September 28th, 2016

Big Garden Birdwatch results flutter in

Updated: 11:17 am, May 07, 2015

THE TOP three most popular garden birds in Worcestershire remained exactly the same as last year, figures released by the RSPB reveal.

The statistics come from this year’s Big Garden Birdwatch which challenged residents to monitor the birds which visited their plots for one hour during a weekend in January.

On average, there were 3.4 house sparrows, 2.7 blue tits and 2.3 blackbirds recorded – they made up the top three with exactly the same figures as last year.

Next was the woodpigeon (1.8) and then the goldfinch (1.5).

Making up the rest of the top ten was the great tit (1.4), starling (1.4), long-tailed tit (1.1) and the chaffinch (1.0).

More than one million people took part in the survey across the UK, 6,175 of those were from Worcestershire.

In the Midlands as a whole, the house sparrow remained at the number one spot, with blackbirds being the second most popular – they appeared in 90 per cent of all gardens. The blue tit was third in the Midlands.

Nationally, there was good news for robins – the number of those spotted across the UK was at its highest since 2011. That was seventh overall in the UK – its joint-highest position since the scheme began.

Two birds figuring in the top 20 – the house sparrow and starling – are on the RSPB’s red list meaning they are ‘of highest conservation priority’ with the species needing urgent action to safeguard their future.

House sparrow numbers have dropped 57 per cent since 1979, but the long-term decline continues to slow which is good news for the species.

RSPB conservation scientist Dr Daniel Hayhow said: “Many garden birds are in desperate need of our help.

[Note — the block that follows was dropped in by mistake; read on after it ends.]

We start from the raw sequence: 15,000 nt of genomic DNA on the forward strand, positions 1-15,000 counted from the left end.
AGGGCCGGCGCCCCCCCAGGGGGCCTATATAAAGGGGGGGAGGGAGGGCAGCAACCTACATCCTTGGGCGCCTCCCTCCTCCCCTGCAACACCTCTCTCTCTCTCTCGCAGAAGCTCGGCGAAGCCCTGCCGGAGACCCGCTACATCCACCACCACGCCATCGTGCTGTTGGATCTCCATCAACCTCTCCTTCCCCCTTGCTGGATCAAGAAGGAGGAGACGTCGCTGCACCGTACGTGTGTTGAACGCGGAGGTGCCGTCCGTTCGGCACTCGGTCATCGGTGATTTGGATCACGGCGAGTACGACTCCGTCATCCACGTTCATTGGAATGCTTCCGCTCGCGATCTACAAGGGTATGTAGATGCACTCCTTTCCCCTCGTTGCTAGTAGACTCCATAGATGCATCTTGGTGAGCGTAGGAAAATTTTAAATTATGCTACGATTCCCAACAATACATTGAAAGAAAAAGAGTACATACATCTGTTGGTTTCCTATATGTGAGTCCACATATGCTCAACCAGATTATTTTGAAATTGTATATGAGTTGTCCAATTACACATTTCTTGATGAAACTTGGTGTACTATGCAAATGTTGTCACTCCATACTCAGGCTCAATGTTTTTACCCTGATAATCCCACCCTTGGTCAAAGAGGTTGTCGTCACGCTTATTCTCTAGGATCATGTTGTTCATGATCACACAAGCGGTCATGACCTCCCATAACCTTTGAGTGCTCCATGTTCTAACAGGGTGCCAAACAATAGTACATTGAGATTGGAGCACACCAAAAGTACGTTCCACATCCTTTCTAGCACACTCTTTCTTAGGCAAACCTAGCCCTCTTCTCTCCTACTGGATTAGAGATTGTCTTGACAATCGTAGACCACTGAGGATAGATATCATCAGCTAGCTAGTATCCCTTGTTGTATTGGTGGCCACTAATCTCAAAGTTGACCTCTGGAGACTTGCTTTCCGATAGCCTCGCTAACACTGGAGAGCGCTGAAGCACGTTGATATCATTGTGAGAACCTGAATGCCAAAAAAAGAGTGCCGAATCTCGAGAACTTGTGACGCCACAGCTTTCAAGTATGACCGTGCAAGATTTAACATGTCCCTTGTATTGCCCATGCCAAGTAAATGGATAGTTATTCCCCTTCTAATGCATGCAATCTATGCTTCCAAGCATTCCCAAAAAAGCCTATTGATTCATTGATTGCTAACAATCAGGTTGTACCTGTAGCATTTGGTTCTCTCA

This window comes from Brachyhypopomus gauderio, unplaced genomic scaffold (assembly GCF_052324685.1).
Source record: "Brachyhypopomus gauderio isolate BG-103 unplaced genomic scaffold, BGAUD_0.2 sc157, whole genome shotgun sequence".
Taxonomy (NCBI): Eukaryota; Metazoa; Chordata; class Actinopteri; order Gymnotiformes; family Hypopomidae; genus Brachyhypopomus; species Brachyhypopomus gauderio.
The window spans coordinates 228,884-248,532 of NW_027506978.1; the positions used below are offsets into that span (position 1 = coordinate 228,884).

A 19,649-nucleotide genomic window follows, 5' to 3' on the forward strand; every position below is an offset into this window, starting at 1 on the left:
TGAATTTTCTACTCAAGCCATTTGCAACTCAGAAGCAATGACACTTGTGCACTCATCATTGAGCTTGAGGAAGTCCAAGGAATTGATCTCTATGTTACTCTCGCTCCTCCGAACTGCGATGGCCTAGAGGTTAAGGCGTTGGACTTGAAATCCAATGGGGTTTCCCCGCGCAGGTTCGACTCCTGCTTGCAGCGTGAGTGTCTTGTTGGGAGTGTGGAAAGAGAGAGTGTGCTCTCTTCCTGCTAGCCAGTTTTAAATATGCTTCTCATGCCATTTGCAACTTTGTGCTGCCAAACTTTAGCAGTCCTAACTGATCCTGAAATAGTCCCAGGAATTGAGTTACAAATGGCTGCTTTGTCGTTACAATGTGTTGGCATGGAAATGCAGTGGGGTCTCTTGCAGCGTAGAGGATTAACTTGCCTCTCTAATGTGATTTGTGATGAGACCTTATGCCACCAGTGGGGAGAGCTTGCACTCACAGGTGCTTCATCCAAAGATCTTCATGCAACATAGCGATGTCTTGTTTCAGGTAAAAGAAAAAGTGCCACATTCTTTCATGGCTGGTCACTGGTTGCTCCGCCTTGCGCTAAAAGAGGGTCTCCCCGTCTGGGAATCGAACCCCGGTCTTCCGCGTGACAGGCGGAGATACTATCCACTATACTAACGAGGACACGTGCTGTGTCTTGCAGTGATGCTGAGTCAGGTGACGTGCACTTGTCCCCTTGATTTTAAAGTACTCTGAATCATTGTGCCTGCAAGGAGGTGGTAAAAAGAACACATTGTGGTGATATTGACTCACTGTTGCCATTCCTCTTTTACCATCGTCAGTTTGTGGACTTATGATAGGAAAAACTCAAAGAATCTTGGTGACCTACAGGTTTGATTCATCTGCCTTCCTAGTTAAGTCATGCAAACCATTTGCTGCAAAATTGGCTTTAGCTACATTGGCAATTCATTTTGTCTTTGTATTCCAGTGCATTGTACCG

“During winter, birds need extra food and water, a safe place to shelter and make their home.

“Gardens providing these things are an invaluable resource for birds and are likely to have a significant effect on their numbers, perhaps even playing a pivotal role in reversing some declines.”

He added he hoped the birdwatch helped people see how their feathered friends used their garden and would inspire them to give nature a home all year round.

This was also the second year that participants were asked to log other types of wildlife in their gardens, including slow worms, grass snakes, deer, squirrels, badgers, hedgehogs, frogs and toads.

That will help the charity build an overall picture of how important gardens are for giving all kinds of wildlife a home – results of that will be revealed later this month.

The Big Schools’ Birdwatch also had another record breaking year with 90,000 participants nationwide.

The blackbird is the most common playground visitor for the seventh year in a row, followed by the starling and the house sparrow – that was more good news for the declining species, as it gave the house sparrow its highest ever position in the schools’ survey.

The birdwatches are all part of the RSPB’s Giving Nature a Home campaign, aimed at tackling the housing crisis facing the UK’s threatened wildlife.

As well as bird boxes, people can also create ponds to support various species or maybe even build a hedgehog home.

Visit rspb.org.uk/homes for more information.

Blue tits are the second most popular bird in Worcestershire. Picture by Ray Kennedy. (rspb-images.com)

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